Mikkel Høgh

Coding the web since 1999

23 Jul 2011

How to install multicore Apache Solr on FreeBSD with Jetty

If you use Apache Solr with your Drupal site, you have probably come across the need to have more than one Solr instance. You may have multiple sites, or just multiple copies of the same site, production and staging perhaps?

There are two widely published ways to accomplish that. One is to set up completely separate Solr instances with whatever Java-server you’re using. That is somewhat inefficient, and I was unable to get such a setup working properly anyways. So here’s the alternative, “multi core”.

The benefit of using multi core is that you avoid most of the configuration overhead associated with figuring out how to get multiple WebAppContainerDeploymentContextFactoryGeneratorWidgetClass instances (or whatever they’re named in your brand of Java-server) to coexist by using the same WAR-file but not the same configuration. I spent a lot of hours trying to accomplish just that.

Instead, all the interesting stuff happens in the Solr configuration, which is a lot less confusing for a Java novice like me.


  1. Install a Java JRE.

    You may want to see my explanation on how to do this.

  2. Install Jetty and Solr.

    If you use portmaster, this can be as simple as running portmaster www/jetty textproc/apache-solr

  3. Create a folder for your Solr multi core instance’s configuration and data files. This could be anywhere, but in this example, I’m going to use /srv/solr.

  4. Create a /srv/solr/solr.xml file for the configuration, setting up the different cores into folders.

    Mine looks like this:

     <?xml version="1.0" encoding="UTF-8" ?>
     All (relative) paths are relative to the installation path
       persistent: Save changes made via the API to this file
       sharedLib: path to a lib directory that will be shared across all cores
     <solr persistent="false">
       adminPath: RequestHandler path to manage cores.
         If 'null' (or absent), cores will not be manageable via request handler
       <cores adminPath="/admin/cores" sharedLib="lib">
         <core name="dev" instanceDir="dev" />
         <core name="prod" instanceDir="prod" />
         <core name="stg" instanceDir="stg" />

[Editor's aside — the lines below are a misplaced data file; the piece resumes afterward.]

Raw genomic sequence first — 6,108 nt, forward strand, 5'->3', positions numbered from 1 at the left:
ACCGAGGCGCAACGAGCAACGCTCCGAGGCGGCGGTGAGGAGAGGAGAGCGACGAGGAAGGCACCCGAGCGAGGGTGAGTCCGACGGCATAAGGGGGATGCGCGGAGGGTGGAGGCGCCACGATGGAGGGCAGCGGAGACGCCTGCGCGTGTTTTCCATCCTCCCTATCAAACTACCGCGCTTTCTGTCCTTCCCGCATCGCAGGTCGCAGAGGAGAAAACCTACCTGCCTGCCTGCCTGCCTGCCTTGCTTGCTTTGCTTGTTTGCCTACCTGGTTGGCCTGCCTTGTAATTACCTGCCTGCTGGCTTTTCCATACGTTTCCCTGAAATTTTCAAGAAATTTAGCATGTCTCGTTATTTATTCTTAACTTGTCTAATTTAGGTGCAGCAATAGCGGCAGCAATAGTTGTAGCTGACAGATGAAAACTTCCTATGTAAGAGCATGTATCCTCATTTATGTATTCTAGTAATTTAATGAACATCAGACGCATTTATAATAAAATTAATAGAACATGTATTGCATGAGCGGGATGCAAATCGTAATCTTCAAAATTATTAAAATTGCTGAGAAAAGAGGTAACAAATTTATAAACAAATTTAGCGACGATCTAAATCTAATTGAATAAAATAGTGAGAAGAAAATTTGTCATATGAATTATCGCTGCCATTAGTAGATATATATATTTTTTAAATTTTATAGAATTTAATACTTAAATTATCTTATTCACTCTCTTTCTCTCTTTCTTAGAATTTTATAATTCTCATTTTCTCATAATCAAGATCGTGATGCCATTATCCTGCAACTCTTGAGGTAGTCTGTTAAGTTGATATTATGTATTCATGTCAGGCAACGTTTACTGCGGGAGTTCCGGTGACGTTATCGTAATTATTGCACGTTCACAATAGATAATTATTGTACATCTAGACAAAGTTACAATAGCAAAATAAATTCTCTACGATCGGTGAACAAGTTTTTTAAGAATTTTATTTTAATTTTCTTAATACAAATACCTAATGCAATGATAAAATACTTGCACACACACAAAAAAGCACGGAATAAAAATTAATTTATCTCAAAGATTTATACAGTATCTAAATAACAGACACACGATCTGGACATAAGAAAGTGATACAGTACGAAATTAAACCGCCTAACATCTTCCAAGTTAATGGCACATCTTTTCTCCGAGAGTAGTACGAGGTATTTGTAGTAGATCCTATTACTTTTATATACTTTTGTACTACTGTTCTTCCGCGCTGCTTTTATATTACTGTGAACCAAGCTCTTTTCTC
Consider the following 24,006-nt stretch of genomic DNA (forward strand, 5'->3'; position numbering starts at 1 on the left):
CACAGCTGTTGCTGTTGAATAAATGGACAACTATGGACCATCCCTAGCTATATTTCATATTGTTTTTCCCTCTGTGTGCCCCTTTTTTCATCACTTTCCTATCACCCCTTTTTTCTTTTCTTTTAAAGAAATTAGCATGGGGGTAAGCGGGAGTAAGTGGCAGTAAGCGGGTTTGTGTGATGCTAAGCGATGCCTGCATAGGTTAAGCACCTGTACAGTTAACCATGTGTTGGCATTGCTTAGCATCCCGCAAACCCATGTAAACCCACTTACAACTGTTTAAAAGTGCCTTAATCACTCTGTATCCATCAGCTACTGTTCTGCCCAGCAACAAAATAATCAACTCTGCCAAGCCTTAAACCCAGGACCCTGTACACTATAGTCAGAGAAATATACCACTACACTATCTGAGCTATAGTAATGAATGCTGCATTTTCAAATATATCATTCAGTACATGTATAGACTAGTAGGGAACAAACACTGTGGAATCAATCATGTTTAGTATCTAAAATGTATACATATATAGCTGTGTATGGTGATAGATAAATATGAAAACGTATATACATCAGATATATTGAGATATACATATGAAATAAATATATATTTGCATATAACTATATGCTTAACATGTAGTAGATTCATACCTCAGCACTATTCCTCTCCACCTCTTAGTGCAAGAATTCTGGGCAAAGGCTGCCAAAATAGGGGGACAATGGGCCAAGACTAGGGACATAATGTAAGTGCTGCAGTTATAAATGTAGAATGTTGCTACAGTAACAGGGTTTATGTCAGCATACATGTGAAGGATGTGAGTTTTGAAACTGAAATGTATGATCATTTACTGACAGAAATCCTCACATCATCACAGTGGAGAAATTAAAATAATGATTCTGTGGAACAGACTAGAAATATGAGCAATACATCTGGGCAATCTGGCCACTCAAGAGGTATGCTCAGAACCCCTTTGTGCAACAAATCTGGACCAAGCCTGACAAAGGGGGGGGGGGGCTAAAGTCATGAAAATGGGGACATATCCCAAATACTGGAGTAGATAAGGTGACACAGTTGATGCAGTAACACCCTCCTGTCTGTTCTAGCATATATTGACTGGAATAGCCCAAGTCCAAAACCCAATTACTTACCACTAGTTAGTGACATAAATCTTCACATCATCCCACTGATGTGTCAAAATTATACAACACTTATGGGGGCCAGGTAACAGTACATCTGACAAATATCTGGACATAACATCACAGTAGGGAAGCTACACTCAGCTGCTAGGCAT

1. Create all the folders referenced in the config file.

    We specified four folders, so lets create them via a simple mkdir dev lib prod stg (while standing in the /srv/solr folder).

  2. Make these folders owned by the user that will run our Solr instances. In this example, I’ll use the www account, but it would be more secure to set up a separate account for running Solr if you have other web servers running on the same machine.

    chown www:www dev lib prod stg

  3. For each core you want to set up, copy or symlink the schema and other configuration files you need into the conf folder in each core folder. In this example, I’m copying the example configuration from /usr/local/share/examples/apache-solr/solr/conf/. If you’re working with Drupal, be sure to copy the solr configuration it ships with into each core.

    mkdir prod/conf
    cd prod/conf
    cp -r /usr/local/share/examples/apache-solr/solr/conf/* ./
    cd ../.. cp -r prod/conf dev/ cp -r prod/conf stg/

  4. Enable Jetty

    In this example, we’re going to use Jetty to run the Solr service. I am not well versed in the Java lingo for this, but Jetty is a servlet container, so I guess that means Solr is being run as a servlet. I also tried this with Tomcat, but that was a lot harder to configure properly.

    Add jetty_enable="YES" on a new line in /etc/rc.conf.

  5. Copy /usr/local/jetty/etc/jetty.xml to /usr/local/etc.

  6. Symlink solr.war into /usr/local/jetty/webapps

cd /usr/local/jetty/webapps
ln -s /usr/local/share/java/classes/apache-solr-3.2.0.war solr.war

  1. Symlink /srv/solr into /usr/local/jetty

cd /usr/local/jetty ln -s /srv/solr

  1. Start Jetty by running service jetty start

Hopefully, after all this work, Solr should be ready once its done booting up.

You can check that it’s working by running curl -iL localhost:8080/solr/prod/admin/. This should output the HTML for the admin interface.

If you have problems, try running tail -f /usr/local/jetty/jetty.log in one terminal, and then service jetty restart in another, and look what goes on as Jetty restart (there’ll be a lot of messages flying by, but the error should be in there somewhere).